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The Good, The Bad, and The Ugly: An Inquiry into the Causes and Nature of Credit Cycles

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  • Kiminori Matsuyama

Abstract

This paper builds models of nonlinear dynamics in the aggregate investment and borrower net worth and uses them to study the causes and nature of endogenous credit cycles. The basic model has two types of projects: the Good and the Bad. The Bad is highly productive, but, unlike the Good, it generates less aggregate demand spillovers and contributes little to improve borrower net worth. Furthermore, it is relatively difficult to finance externally due to the agency problem. With a low net worth, the agents cannot finance the Bad, and much of the credit goes to finance the Good, even when the Bad projects are more profitable than the Good projects. This over-investment to the Good creates a boom and generates high aggregate demand spillovers. This leads to an improvement in borrower net worth, which makes it possible for the agents to finance the Bad. This shift in the composition of the credit from the Good to the Bad at the peak of the boom causes a deterioration of net worth. The whole process repeats itself. Endogenous fluctuations occur, as the Good breeds the Bad, and the Bad destroys the Good. The model is then extended to add a third type of the projects, the Ugly, which are unproductive but easy to finance. With a low net worth, the Good competes with the Ugly, creating the credit multiplier effect; with a high net worth, the Good competes with the Bad, creating the credit reversal effect. By combining these two effects, this model generates intermittency phenomena, i.e., relatively long periods of small and persistent movements punctuated intermittently by seemingly random-looking behaviors. Along these cycles, the economy exhibits asymmetric fluctuations; it experiences a long and slow process of recovery from a recession, followed by a rapid expansion, and possibly after a period of high volatility, plunges into a recession.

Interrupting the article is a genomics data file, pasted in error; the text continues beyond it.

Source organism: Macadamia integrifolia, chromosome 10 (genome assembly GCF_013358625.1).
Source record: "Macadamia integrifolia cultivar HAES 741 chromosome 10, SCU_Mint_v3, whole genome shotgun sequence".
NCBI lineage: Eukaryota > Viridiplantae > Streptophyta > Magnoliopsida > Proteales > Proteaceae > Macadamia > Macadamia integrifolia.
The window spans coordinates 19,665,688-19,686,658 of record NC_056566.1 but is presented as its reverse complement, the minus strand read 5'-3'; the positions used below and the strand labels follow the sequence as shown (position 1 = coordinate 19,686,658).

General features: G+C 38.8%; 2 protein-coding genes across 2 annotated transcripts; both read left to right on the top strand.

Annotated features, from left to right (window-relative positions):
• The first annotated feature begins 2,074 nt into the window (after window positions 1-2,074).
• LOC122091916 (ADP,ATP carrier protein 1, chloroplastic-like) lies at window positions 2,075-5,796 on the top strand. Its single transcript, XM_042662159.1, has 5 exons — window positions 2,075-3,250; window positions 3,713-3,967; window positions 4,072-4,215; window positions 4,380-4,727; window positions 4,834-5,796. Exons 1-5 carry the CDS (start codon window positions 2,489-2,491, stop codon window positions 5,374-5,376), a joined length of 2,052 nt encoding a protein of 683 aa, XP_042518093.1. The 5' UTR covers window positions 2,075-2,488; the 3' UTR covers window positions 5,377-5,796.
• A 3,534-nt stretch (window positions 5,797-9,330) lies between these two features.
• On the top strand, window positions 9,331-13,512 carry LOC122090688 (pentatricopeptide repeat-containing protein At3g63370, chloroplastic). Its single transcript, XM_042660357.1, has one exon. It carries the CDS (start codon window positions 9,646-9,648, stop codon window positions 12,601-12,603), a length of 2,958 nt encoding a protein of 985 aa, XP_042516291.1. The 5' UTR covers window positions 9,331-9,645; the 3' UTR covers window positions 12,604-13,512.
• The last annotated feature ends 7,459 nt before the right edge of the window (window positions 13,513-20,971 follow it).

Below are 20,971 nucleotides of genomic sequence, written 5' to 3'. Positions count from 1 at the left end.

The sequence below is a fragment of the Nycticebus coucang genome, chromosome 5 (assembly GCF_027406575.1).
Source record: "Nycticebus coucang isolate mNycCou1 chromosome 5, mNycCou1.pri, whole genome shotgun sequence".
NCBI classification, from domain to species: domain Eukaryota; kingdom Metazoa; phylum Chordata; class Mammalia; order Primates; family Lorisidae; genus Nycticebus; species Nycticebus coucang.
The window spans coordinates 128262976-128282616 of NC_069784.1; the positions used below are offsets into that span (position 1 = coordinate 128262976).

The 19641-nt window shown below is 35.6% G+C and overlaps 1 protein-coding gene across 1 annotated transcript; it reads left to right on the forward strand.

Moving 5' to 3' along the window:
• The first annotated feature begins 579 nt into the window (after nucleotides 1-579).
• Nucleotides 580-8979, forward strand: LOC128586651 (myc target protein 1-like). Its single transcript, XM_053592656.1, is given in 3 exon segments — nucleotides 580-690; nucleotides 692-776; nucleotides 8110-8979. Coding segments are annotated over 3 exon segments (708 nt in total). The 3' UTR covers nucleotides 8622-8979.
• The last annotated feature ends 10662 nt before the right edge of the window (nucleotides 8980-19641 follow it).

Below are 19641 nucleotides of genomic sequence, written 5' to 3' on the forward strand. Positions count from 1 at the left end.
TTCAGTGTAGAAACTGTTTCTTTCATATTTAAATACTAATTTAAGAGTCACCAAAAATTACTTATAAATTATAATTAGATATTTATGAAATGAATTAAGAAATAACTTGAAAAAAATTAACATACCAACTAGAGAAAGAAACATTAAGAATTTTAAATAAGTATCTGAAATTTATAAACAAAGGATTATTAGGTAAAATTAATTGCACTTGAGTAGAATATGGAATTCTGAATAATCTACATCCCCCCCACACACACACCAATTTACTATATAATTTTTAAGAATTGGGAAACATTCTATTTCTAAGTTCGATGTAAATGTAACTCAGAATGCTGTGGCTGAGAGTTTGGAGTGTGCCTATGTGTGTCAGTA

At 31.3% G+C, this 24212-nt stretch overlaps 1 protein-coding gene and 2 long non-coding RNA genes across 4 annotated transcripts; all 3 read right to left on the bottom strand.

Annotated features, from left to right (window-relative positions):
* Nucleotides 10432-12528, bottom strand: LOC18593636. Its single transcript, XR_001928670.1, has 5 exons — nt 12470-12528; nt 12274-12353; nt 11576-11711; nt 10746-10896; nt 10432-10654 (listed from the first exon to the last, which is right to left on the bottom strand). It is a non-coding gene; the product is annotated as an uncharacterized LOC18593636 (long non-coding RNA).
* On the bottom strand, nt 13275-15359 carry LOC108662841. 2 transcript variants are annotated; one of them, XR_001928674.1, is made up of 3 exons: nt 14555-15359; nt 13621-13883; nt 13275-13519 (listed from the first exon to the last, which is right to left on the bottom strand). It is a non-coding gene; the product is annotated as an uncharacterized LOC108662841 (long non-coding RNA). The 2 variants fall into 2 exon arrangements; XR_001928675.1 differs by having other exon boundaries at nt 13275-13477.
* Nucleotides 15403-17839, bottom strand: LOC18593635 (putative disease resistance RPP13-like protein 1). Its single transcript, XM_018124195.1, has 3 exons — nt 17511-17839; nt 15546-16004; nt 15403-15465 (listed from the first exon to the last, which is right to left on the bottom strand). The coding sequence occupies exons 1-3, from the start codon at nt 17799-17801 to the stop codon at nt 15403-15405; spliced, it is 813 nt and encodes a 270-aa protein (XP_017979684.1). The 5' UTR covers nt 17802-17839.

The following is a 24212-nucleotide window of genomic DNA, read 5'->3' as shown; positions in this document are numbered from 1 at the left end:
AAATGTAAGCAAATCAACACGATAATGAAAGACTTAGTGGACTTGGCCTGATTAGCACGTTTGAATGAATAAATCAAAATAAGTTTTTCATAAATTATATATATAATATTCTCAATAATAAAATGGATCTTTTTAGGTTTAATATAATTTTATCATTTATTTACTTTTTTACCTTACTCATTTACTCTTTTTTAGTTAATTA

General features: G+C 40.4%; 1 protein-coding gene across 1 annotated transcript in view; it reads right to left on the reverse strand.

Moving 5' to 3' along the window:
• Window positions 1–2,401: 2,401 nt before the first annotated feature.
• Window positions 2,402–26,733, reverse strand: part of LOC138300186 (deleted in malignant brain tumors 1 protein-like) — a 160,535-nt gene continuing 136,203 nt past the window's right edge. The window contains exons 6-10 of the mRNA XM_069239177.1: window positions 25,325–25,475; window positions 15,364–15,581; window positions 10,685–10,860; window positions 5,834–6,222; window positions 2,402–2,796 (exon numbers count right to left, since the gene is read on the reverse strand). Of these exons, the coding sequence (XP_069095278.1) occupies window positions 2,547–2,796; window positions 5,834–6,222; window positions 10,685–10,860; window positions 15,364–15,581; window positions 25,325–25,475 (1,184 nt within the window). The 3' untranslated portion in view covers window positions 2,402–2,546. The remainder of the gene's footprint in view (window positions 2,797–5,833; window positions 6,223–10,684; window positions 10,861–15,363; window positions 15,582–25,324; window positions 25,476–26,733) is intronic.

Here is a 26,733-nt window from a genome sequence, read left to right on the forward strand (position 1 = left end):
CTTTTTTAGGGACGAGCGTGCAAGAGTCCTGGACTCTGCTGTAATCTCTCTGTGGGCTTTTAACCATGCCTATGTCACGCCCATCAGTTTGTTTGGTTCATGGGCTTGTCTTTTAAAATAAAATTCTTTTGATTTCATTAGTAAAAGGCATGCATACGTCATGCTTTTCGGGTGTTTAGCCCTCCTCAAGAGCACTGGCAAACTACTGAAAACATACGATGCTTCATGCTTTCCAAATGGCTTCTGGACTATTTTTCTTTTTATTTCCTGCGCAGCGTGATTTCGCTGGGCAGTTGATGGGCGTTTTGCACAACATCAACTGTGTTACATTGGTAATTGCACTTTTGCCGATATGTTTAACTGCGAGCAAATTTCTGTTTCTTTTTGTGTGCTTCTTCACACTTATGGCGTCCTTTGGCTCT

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Paper provided by Northwestern University, Center for Mathematical Studies in Economics and Management Science in its series Discussion Papers with number 1391.

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Date of creation: Jul 2004
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Handle: RePEc:nwu:cmsems:1391

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Keywords: wealth-dependent borrowing constraints; heterogeneity of projects; aggregate demand spillovers; credit multiplier effect; credit reversal effect; endogenous credit cycles; nonlinear dynamics; chaos; flip and tangent bifurcations; homoclinic orbits; intermittency; asymmetric fluctuations;

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  1. Matsuyama, Kiminori, 2000. "Endogenous Inequality," Review of Economic Studies, Wiley Blackwell, vol. 67(4), pages 743-59, October.
  2. Holmstrom, Bengt & Tirole, Jean, 1997. "Financial Intermediation, Loanable Funds, and the Real Sector," The Quarterly Journal of Economics, MIT Press, vol. 112(3), pages 663-91, August.
  3. Oliver Hart & John Moore, 1991. "A Theory of Debt Based on the Inalienability of Human Capital," STICERD - Theoretical Economics Paper Series /1991/233, Suntory and Toyota International Centres for Economics and Related Disciplines, LSE.
  4. Kiminori Matsuyama, 2002. "On the Rise and Fall of Class Societies," CIRJE F-Series CIRJE-F-173, CIRJE, Faculty of Economics, University of Tokyo.
  5. Michele Boldrin & Michael Woodford, 1988. "Equilibruim Models Displaying Endogenous Fluctuations and Chaos: A Survey," UCLA Economics Working Papers 530, UCLA Department of Economics.
  6. Townsend, Robert M., 1979. "Optimal contracts and competitive markets with costly state verification," Journal of Economic Theory, Elsevier, vol. 21(2), pages 265-293, October.
  7. Bernanke, Ben & Gertler, Mark, 1989. "Agency Costs, Net Worth, and Business Fluctuations," American Economic Review, American Economic Association, vol. 79(1), pages 14-31, March.
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Cited by:
  1. Kiminori Matsuyama, 2007. "Credit Traps and Credit Cycles," American Economic Review, American Economic Association, vol. 97(1), pages 503-516, March.

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